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Sitting can lead to premature death

A new study suggests sitting and too little movement and exercise can increase your chance of heart failure. In fact, the study suggests that sitting for five hours a day, not including the work day, and not getting sufficient exercise, can double the risk of an early death.

According to Deborah Rohm Young, a senior scientist at Kaiser Permanente in Pasadena, California, sitting too much can increase your risk of congestive heart failure because your heart is not strong enough to pump your blood adequately.

According to Young, "This study adds to evidence that too much sitting is bad for you." And although the researchers specifically studied men, they believe the findings could probably be generalized to women too.

Who has the least risk of a serious heart condition?


The study indicated that the healthiest group of men were those who exercised the most and sat for less than two hours per day. But it’s not just heart-related issues that have researchers and medical experts concerned, a sedentary lifestyle has also been associated with an increased risk of stroke, cancer (colon, breast and endometrial), and type 2 diabetes.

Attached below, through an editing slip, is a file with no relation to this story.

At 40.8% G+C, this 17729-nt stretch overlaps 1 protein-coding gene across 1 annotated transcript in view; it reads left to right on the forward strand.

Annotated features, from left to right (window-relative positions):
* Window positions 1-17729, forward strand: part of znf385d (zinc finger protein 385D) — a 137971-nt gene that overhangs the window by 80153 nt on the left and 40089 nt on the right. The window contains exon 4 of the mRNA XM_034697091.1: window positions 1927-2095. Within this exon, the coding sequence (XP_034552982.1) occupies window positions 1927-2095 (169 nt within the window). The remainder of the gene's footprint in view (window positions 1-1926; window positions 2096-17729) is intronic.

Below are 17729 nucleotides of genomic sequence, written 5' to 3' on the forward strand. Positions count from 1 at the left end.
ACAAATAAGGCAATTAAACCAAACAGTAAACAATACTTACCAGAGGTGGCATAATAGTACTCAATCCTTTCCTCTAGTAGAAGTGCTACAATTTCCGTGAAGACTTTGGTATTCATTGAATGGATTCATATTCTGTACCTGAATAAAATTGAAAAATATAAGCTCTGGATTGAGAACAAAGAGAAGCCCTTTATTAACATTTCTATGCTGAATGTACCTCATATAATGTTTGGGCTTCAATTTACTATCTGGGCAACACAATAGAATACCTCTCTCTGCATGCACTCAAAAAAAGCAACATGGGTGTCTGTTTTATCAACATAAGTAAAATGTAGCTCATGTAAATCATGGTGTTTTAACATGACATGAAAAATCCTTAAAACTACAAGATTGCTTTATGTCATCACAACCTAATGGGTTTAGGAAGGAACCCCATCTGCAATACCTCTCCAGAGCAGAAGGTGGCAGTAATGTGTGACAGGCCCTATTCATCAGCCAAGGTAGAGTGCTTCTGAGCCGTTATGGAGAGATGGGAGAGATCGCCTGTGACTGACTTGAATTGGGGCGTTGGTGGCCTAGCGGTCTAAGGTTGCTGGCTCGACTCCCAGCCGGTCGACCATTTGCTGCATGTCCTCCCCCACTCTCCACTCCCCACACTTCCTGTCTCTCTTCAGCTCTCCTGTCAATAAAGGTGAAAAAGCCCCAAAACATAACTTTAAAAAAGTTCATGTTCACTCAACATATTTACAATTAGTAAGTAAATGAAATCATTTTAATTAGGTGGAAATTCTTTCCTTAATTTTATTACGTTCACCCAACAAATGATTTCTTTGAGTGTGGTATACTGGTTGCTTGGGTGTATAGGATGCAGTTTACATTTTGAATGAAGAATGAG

But unfortunately, that’s not all. Sitting also does not allow muscles to burn fat, it slows blood flow and contributes to the build-up of fatty acids in your arteries. Finally, sitting too long may lead to poor posture, tight back muscles, decreased hip mobility, soft bones and weak abdominal muscles.

So how much of a difference can movement really make? Researchers believe that individuals who sit less than three hours per day may be able to add as many as two years to their lives.

How do I increase my activity level and stop sitting?


Getting up and moving in our sedentary culture is a challenge. In fact, if you have a desk job you may have to schedule periodic breaks. But moving more doesn’t have to be complicated.

A co-worker of mine makes hourly trips around his building. Some workers park further away and vow to always take the stairs. Others have found making a small investment in a pedometer or a FitBit, which tracks steps, stairs and activity level, can pay off in dividends.

In fact, some high level activity monitors can be worn on the wrist and allow you to set your daily activity goals. A common goal is 10,000 steps, which equates to almost five miles per day. If you work a physical job this goal can be reached simply through your daily work movements, but if you work a desk job you may have to incorporate as much as an extra hour and a half of walking to reach your goal.

So what is a realistic goal? Goals vary by age and health level, but if you are young and healthy you should be walking at least 10,000 steps per day. Add a few days of weight bearing exercises and a sensible diet and you are on the road to great health.
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